Sattvic Maharashtrian thali is a collection of many recipes that are rich in the sattvic guna (sattvic quality). You will find various flavors of Maharashtra in this Thali that I am sharing here.
In Ayurveda, the emphasis is on a Sattvic diet for healthy living. Particularly for keeping our minds clear, happy and at peace. The original Sattvic diet enhances the development of higher consciousness. The word sattvic means “pure essence”. Sattvic foods are pure and balanced, offering feelings of calmness, happiness, and mental clarity.
Significance of Sattvic Thali
Energy derived from foods we consume affects our mind and our body. Some foods cause our mind and body to become lethargic. These are Tamsic in nature. Some stimulate the mind to cause a rush of thoughts and restlessness. These are Rajasic in nature. Sattvic foods are the ones that provide a perfect balance. They are foods that are abundant in Prana – the universal life-force that gives life to all sentient beings in both plant and animal kingdoms.
The Sattvic thali is like a symphony of flavors – sweet, salty, bitter, sour and tangy – all in a single plate. But the most important ingredient in the Sattvic thali is love – lots of love. Foods prepared with love add to the Sattvic quality of the dishes served.
About Sattvic Thali
My venture into the Sattvic thali happened due to Ganesh festival that we celebrate at our place. Every year on Ganesh Chaturthi, we invite Lord Ganesha to stay with us and bless us with the opportunity to host Him. During his stay, we prepare Sattvic food and offer it to the Lord. We consume the food as prasadam only after offering it to Him. Among Indians, Sattvic foods have special religious significance as well.
While many Indian households prepare Sattvic foods during religious festivities. But many are now also adopting this as a part of their lifestyle.
Items in the Sattvic Maharashtrian Thali
Indian Thali system can seem a bit overwhelming when served. But it is not. The items in the Sattvic Thali are easy to digest. Consume the items in the order of the spiciness – starting from mild and peaking mid-way before returning back to mild. The order of the items below reflect this spice curve.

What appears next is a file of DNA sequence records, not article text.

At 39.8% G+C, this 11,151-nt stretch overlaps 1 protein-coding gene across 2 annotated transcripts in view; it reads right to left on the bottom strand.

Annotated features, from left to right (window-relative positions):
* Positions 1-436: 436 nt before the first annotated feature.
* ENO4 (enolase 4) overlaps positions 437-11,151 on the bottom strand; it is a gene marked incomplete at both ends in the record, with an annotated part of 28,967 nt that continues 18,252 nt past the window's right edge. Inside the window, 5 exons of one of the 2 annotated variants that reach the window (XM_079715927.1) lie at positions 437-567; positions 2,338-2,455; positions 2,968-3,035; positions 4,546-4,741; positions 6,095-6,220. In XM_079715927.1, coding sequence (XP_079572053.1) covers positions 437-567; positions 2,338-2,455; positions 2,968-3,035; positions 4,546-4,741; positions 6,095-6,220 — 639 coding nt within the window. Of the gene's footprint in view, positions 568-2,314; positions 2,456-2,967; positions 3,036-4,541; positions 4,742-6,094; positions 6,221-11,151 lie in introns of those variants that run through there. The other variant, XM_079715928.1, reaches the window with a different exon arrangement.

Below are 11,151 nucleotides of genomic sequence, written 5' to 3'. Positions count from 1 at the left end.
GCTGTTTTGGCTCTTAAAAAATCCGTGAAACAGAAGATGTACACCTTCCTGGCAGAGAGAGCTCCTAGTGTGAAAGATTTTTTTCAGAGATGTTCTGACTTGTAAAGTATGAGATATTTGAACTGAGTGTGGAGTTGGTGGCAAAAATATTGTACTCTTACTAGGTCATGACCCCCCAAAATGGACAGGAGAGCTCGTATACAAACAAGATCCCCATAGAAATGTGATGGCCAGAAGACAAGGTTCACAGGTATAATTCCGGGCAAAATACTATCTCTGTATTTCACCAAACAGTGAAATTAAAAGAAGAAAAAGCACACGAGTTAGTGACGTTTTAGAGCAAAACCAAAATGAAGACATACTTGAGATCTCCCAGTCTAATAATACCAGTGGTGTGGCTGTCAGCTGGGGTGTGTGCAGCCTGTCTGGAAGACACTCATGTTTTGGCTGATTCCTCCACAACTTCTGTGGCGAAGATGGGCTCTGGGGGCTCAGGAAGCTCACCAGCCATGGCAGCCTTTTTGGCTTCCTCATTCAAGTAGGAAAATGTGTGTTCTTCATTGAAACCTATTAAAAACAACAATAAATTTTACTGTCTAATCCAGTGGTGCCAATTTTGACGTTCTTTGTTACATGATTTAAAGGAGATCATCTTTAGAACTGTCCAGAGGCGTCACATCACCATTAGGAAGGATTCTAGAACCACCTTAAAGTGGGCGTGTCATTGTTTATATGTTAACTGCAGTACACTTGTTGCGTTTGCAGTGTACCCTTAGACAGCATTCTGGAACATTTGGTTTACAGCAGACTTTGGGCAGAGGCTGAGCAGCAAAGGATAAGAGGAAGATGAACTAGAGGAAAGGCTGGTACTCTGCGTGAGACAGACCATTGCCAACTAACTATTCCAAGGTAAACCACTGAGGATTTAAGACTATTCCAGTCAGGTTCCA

We usually start the Maharashtrian thali with varan-bhaat. A plain rice dish with sparsely flavored varan (dal), it helps in preparing the tummy for the flavors of the remaining items.
Bhajji is basically fritters. Fritters are of many types. Onion fritters are most popular in Maharashtrian. But this being a Sattvic thali, I have made fritters of cabbage. Onions and Garlic are Rajasic and hence not allowed in Sattvic diet.
Koshimbir is a cucumber raita. And it acts as a salad. The cucumber, tomato and yogurt has a soothing effect on a body and improves digestion. It also cools the tummy in case of spice overload.
Batata Bhaaji with Poori
A simple Sattvic potato vegetable without onion and garlic. It has a simple tadka with gingerly flavors. It is an amazing dish to have with poori’s (Indian fried flatbread). Potatoes are considered Sattvic or Rajasic depending upon the school of thought.
Pooris are Indian fried flat bread. They taste amazing with Shrikhand, Amras (sweet mango pulp), Potato vegetable, koshimbir and many more.
Shrikhand is a yogurt dessert. It is made from hung curd. and liberally sprinkled with lot of dry fruits. Cardamom and Saffron enhance the flavors of shrikhand.
Masale Bhaat is a traditional Maharashtrian Masala rice. While it usually has ivy gourd, you can also make it with eggplant or potatoes.
Katachi Amti (coming soon)
Whenever there is Puran Poli in the menu, there is katachi amti as well. The strained water of boiled bengal split gram used for puran poli forms the basis for this dish.
Matki Usal (coming soon)
Matki is a gravy made from moth bean. And it is a popular dish that you will find in any Maharshtrian restaurant.
Chapati is a simple whole wheat flat bread. It is made using pure wheat flour, salt, water and spoonful of oil. It is a part of Indian staple diet.
Puran is a sweet paratha and is most popular in the state of Maharashtra. You can have it with a dollop of homemade ghee or with potato bhaaji. Though there are many who prefer to have this dish with a cup of milk.
Kadhi is made from yogurt with a ghee tadka to it. It is lightly flavored and tastes amazing with rice or chapati.
Basundi is a sweet evaporated milk flavored with cardamom and sprinkled with dry fuits. You can have it independently or with pooris. Both are great options.
Modak is a traditional Maharashtrian dessert. It is a sweet dumpling that is made from rice flour or wheat flour. It contains coconut and jaggery stuffing.
There are different ways to make modak. You can fry the modak or create steamed versions like steamed dumplings.